Credit card networks facilitate credit card payments. When you dip, tap, or swipe your credit card to make a purchase (or enter your card number online), you are essentially requesting that your card issuer pay the merchant. For that to happen, however, that payment first has to go through a credit card network.The credit card network creates virtual payment infrastructures that allow merchants to receive payments from card issuers on the cardholder’s behalf. Networks then charge the merchant an interchange fee (sometimes called a “processing fee”) for processing a consumer transaction. The four major credit card networks are Visa, Mastercard, American Express, and Discover. Two of these – American Express and Discover – serve as both the network and issuer. To find out which network your credit card belongs to, you can look for the network’s logo on the front or back of your credit card.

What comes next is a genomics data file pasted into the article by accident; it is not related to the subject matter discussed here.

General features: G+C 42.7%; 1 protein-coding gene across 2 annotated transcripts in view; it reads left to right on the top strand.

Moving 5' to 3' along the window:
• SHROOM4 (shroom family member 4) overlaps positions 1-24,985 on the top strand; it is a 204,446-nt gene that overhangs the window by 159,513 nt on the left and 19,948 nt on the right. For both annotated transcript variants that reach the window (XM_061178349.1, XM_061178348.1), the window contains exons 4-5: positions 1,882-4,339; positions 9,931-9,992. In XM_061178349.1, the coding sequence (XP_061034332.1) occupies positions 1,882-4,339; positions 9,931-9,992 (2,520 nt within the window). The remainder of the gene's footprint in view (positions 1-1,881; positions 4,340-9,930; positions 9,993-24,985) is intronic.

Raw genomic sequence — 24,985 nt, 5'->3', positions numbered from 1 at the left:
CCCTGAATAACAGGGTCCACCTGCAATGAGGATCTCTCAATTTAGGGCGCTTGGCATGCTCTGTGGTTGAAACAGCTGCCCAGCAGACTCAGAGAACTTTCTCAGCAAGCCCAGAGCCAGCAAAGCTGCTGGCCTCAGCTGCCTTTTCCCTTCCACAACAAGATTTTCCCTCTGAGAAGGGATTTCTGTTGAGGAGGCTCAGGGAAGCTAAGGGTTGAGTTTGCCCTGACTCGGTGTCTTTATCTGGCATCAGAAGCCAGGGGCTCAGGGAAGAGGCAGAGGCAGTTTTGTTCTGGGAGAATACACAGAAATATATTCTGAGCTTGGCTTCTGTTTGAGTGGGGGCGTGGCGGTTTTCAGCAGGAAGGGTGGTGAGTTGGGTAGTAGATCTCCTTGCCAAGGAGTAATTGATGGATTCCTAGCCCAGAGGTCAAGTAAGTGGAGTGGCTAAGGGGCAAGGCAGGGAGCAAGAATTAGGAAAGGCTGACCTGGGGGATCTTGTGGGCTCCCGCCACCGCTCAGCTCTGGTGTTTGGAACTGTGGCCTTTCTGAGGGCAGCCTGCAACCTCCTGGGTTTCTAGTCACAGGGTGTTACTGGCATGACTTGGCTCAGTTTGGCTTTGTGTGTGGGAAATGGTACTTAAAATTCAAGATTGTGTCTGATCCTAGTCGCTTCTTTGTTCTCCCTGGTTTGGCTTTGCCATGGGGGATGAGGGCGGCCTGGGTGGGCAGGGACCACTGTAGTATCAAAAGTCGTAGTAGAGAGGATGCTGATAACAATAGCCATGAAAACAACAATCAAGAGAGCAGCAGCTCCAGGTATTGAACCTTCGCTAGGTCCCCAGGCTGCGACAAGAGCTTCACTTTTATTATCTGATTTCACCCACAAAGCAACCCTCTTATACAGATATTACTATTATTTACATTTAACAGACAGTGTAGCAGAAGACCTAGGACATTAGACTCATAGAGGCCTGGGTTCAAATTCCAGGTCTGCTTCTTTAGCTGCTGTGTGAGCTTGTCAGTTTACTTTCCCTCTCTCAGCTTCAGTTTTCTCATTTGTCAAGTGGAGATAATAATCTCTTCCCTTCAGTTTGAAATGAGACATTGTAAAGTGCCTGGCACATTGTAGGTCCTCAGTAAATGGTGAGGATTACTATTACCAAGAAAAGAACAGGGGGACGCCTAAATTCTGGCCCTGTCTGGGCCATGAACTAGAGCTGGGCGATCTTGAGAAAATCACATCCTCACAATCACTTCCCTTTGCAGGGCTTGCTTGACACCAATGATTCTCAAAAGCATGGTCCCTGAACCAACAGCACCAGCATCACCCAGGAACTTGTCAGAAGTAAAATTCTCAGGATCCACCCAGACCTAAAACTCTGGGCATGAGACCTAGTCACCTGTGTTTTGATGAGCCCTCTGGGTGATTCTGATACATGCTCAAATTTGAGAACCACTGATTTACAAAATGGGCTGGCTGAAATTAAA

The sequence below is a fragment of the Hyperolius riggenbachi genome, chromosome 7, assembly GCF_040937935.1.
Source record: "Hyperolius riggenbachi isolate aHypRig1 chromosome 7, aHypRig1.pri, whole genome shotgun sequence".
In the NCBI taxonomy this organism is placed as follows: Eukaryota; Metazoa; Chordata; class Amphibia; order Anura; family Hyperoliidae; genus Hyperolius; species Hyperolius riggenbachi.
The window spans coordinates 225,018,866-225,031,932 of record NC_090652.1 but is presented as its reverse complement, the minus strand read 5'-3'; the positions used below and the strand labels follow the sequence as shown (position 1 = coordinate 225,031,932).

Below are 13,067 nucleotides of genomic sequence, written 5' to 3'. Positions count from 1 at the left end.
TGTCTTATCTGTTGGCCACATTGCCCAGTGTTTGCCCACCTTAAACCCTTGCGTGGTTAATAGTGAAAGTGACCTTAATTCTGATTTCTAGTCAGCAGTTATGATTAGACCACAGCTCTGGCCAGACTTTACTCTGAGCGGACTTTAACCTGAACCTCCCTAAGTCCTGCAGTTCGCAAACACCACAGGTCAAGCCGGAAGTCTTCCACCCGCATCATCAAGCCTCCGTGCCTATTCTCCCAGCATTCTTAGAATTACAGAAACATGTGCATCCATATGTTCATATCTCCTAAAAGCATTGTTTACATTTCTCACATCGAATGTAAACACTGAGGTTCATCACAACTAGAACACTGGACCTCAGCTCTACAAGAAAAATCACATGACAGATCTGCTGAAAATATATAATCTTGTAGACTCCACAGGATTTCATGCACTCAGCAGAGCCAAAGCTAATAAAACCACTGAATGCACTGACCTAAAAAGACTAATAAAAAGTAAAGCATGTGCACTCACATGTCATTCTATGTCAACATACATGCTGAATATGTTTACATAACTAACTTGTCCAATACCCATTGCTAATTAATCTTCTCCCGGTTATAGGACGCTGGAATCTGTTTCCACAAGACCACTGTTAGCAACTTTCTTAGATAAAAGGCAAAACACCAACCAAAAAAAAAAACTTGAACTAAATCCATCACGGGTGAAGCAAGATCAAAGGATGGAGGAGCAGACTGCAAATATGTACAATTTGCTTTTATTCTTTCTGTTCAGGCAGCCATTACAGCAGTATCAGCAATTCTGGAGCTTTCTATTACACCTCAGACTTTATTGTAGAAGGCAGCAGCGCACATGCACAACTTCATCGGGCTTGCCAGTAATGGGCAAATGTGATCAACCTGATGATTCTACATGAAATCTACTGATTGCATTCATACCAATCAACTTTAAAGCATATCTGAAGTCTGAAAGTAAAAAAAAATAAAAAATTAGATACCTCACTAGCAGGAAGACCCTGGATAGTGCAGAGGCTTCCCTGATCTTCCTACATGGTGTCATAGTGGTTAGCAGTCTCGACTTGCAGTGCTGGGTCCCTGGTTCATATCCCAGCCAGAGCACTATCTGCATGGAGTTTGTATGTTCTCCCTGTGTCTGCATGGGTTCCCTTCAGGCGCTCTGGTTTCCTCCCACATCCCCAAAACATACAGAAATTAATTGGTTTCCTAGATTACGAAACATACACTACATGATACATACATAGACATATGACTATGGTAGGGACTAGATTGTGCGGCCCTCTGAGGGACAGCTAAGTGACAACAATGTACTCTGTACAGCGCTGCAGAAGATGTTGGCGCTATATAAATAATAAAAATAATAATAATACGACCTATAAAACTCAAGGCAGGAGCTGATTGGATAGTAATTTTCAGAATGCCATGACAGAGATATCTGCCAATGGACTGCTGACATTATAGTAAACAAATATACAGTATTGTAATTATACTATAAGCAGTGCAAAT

How Credit Card Networks Work